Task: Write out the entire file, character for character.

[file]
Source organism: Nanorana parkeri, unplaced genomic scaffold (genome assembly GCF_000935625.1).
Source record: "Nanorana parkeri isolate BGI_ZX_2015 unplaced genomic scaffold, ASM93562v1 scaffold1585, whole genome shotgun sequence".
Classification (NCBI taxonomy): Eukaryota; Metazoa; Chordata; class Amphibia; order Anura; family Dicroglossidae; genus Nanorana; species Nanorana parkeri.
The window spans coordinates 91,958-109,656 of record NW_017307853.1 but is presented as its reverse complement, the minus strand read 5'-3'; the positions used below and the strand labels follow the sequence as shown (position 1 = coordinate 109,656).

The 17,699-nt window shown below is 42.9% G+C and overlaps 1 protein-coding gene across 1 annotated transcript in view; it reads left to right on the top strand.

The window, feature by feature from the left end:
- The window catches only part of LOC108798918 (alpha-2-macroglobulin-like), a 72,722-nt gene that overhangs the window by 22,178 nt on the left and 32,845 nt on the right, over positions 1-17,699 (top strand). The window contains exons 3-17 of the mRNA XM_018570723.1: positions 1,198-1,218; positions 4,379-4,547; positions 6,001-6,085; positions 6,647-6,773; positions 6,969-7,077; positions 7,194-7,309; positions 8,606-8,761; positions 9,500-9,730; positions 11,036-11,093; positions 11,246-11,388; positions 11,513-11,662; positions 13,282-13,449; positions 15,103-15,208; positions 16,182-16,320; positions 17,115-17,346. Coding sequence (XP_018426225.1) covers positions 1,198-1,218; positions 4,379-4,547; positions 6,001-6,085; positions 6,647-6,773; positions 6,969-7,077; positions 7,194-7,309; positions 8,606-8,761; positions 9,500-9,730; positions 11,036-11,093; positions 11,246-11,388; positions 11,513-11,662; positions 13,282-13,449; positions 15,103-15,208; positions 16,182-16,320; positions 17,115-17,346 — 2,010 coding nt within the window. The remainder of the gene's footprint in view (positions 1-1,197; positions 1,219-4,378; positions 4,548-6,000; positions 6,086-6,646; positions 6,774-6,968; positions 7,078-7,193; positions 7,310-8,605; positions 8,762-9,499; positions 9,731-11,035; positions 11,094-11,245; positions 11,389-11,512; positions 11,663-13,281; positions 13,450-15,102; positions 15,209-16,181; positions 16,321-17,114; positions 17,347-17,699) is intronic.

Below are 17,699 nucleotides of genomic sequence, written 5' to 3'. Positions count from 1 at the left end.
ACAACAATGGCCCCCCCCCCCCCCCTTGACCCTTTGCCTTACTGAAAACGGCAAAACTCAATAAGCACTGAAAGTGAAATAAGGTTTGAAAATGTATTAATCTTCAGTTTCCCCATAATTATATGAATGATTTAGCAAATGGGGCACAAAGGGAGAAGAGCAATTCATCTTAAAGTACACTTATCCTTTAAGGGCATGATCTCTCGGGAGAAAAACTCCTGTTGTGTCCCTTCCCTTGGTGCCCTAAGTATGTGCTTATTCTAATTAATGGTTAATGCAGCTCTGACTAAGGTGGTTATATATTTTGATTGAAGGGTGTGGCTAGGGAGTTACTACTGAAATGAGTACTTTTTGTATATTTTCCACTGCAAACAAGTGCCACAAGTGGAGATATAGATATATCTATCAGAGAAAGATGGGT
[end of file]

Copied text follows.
Source organism: Nanorana parkeri, unplaced genomic scaffold (genome assembly GCF_000935625.1).
Source record: "Nanorana parkeri isolate BGI_ZX_2015 unplaced genomic scaffold, ASM93562v1 scaffold1585, whole genome shotgun sequence".
Classification (NCBI taxonomy): Eukaryota; Metazoa; Chordata; class Amphibia; order Anura; family Dicroglossidae; genus Nanorana; species Nanorana parkeri.
The window spans coordinates 91,958-109,656 of record NW_017307853.1 but is presented as its reverse complement, the minus strand read 5'-3'; the positions used below and the strand labels follow the sequence as shown (position 1 = coordinate 109,656).

The 17,699-nt window shown below is 42.9% G+C and overlaps 1 protein-coding gene across 1 annotated transcript in view; it reads left to right on the top strand.

The window, feature by feature from the left end:
- The window catches only part of LOC108798918 (alpha-2-macroglobulin-like), a 72,722-nt gene that overhangs the window by 22,178 nt on the left and 32,845 nt on the right, over positions 1-17,699 (top strand). The window contains exons 3-17 of the mRNA XM_018570723.1: positions 1,198-1,218; positions 4,379-4,547; positions 6,001-6,085; positions 6,647-6,773; positions 6,969-7,077; positions 7,194-7,309; positions 8,606-8,761; positions 9,500-9,730; positions 11,036-11,093; positions 11,246-11,388; positions 11,513-11,662; positions 13,282-13,449; positions 15,103-15,208; positions 16,182-16,320; positions 17,115-17,346. Coding sequence (XP_018426225.1) covers positions 1,198-1,218; positions 4,379-4,547; positions 6,001-6,085; positions 6,647-6,773; positions 6,969-7,077; positions 7,194-7,309; positions 8,606-8,761; positions 9,500-9,730; positions 11,036-11,093; positions 11,246-11,388; positions 11,513-11,662; positions 13,282-13,449; positions 15,103-15,208; positions 16,182-16,320; positions 17,115-17,346 — 2,010 coding nt within the window. The remainder of the gene's footprint in view (positions 1-1,197; positions 1,219-4,378; positions 4,548-6,000; positions 6,086-6,646; positions 6,774-6,968; positions 7,078-7,193; positions 7,310-8,605; positions 8,762-9,499; positions 9,731-11,035; positions 11,094-11,245; positions 11,389-11,512; positions 11,663-13,281; positions 13,450-15,102; positions 15,209-16,181; positions 16,321-17,114; positions 17,347-17,699) is intronic.

Below are 17,699 nucleotides of genomic sequence, written 5' to 3'. Positions count from 1 at the left end.
ACAACAATGGCCCCCCCCCCCCCCCTTGACCCTTTGCCTTACTGAAAACGGCAAAACTCAATAAGCACTGAAAGTGAAATAAGGTTTGAAAATGTATTAATCTTCAGTTTCCCCATAATTATATGAATGATTTAGCAAATGGGGCACAAAGGGAGAAGAGCAATTCATCTTAAAGTACACTTATCCTTTAAGGGCATGATCTCTCGGGAGAAAAACTCCTGTTGTGTCCCTTCCCTTGGTGCCCTAAGTATGTGCTTATTCTAATTAATGGTTAATGCAGCTCTGACTAAGGTGGTTATATATTTTGATTGAAGGGTGTGGCTAGGGAGTTACTACTGAAATGAGTACTTTTTGTATATTTTCCACTGCAAACAAGTGCCACAAGTGGAGATATAGATATATCTATCAGAGAAAGATGGGT